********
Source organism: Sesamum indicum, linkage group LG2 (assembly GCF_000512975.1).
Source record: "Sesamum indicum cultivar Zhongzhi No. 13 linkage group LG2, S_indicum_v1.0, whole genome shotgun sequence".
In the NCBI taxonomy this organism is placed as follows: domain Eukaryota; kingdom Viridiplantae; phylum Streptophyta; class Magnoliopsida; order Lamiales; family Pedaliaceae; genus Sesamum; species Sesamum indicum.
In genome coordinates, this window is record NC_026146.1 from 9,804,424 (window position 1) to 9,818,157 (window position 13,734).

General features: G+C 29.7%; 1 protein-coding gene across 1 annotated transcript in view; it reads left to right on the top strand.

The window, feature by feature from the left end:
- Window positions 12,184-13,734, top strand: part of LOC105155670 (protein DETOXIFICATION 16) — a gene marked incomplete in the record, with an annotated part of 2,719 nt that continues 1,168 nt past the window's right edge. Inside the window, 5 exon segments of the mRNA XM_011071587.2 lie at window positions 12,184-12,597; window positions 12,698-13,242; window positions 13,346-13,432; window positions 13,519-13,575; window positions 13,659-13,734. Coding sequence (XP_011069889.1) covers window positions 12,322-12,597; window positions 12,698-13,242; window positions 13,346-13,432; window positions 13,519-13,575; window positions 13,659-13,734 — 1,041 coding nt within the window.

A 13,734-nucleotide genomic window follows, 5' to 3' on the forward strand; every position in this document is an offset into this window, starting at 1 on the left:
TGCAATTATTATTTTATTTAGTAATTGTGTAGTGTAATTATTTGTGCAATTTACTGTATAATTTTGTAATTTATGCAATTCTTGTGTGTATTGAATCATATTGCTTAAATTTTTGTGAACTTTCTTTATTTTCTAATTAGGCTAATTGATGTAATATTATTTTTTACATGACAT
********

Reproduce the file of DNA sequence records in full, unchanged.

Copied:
Source organism: Sesamum indicum, linkage group LG2 (assembly GCF_000512975.1).
Source record: "Sesamum indicum cultivar Zhongzhi No. 13 linkage group LG2, S_indicum_v1.0, whole genome shotgun sequence".
In the NCBI taxonomy this organism is placed as follows: domain Eukaryota; kingdom Viridiplantae; phylum Streptophyta; class Magnoliopsida; order Lamiales; family Pedaliaceae; genus Sesamum; species Sesamum indicum.
In genome coordinates, this window is record NC_026146.1 from 9,804,424 (window position 1) to 9,818,157 (window position 13,734).

General features: G+C 29.7%; 1 protein-coding gene across 1 annotated transcript in view; it reads left to right on the top strand.

The window, feature by feature from the left end:
- Window positions 12,184-13,734, top strand: part of LOC105155670 (protein DETOXIFICATION 16) — a gene marked incomplete in the record, with an annotated part of 2,719 nt that continues 1,168 nt past the window's right edge. Inside the window, 5 exon segments of the mRNA XM_011071587.2 lie at window positions 12,184-12,597; window positions 12,698-13,242; window positions 13,346-13,432; window positions 13,519-13,575; window positions 13,659-13,734. Coding sequence (XP_011069889.1) covers window positions 12,322-12,597; window positions 12,698-13,242; window positions 13,346-13,432; window positions 13,519-13,575; window positions 13,659-13,734 — 1,041 coding nt within the window.

A 13,734-nucleotide genomic window follows, 5' to 3' on the forward strand; every position in this document is an offset into this window, starting at 1 on the left:
TGCAATTATTATTTTATTTAGTAATTGTGTAGTGTAATTATTTGTGCAATTTACTGTATAATTTTGTAATTTATGCAATTCTTGTGTGTATTGAATCATATTGCTTAAATTTTTGTGAACTTTCTTTATTTTCTAATTAGGCTAATTGATGTAATATTATTTTTTACATGACAT